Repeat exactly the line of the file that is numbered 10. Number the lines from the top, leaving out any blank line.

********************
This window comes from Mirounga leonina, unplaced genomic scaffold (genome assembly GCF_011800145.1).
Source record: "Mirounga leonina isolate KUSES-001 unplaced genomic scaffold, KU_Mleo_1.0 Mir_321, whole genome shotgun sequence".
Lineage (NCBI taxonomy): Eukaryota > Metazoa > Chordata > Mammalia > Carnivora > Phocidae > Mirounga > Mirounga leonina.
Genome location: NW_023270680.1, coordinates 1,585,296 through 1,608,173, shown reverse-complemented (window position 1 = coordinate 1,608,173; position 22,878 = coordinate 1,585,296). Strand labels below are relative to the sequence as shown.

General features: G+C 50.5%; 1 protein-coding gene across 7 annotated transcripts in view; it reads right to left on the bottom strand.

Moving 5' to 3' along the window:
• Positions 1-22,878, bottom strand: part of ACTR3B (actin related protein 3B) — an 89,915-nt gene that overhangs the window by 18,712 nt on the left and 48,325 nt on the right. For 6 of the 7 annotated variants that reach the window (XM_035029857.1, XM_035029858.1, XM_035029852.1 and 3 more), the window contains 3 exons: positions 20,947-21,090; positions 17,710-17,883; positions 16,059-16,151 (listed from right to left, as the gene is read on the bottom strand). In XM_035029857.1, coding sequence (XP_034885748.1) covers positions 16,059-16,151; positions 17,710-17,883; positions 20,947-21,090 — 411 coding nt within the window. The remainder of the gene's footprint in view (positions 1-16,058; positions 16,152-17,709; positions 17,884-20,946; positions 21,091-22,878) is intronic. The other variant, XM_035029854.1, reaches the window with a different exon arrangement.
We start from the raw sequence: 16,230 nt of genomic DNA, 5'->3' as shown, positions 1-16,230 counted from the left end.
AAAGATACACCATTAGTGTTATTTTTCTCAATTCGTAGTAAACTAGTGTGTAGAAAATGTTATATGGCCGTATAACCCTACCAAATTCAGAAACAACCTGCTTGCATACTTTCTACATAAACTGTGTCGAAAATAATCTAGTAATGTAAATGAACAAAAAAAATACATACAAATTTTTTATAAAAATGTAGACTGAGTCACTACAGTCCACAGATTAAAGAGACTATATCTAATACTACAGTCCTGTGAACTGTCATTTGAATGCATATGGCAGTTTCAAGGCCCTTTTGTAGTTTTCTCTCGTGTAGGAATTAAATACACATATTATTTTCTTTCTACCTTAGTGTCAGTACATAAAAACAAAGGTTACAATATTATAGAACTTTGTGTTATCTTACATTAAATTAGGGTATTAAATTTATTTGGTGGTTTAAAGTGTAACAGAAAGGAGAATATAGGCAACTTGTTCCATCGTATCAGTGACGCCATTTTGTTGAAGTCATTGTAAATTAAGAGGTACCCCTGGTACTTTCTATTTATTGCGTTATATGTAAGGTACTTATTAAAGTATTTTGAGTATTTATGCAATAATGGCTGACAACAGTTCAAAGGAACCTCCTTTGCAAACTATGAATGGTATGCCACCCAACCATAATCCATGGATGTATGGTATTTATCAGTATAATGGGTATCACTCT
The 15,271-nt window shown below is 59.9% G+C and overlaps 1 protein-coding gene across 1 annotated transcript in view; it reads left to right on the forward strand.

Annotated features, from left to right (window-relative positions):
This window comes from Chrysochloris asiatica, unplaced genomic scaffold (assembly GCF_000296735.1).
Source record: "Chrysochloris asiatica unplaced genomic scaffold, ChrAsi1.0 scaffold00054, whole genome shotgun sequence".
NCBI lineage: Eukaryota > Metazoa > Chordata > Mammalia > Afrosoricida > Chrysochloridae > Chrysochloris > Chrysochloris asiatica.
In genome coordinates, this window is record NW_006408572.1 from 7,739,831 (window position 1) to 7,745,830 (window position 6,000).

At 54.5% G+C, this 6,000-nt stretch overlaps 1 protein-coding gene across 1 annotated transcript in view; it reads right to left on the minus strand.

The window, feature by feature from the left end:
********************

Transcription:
The 15,271-nt window shown below is 59.9% G+C and overlaps 1 protein-coding gene across 1 annotated transcript in view; it reads left to right on the forward strand.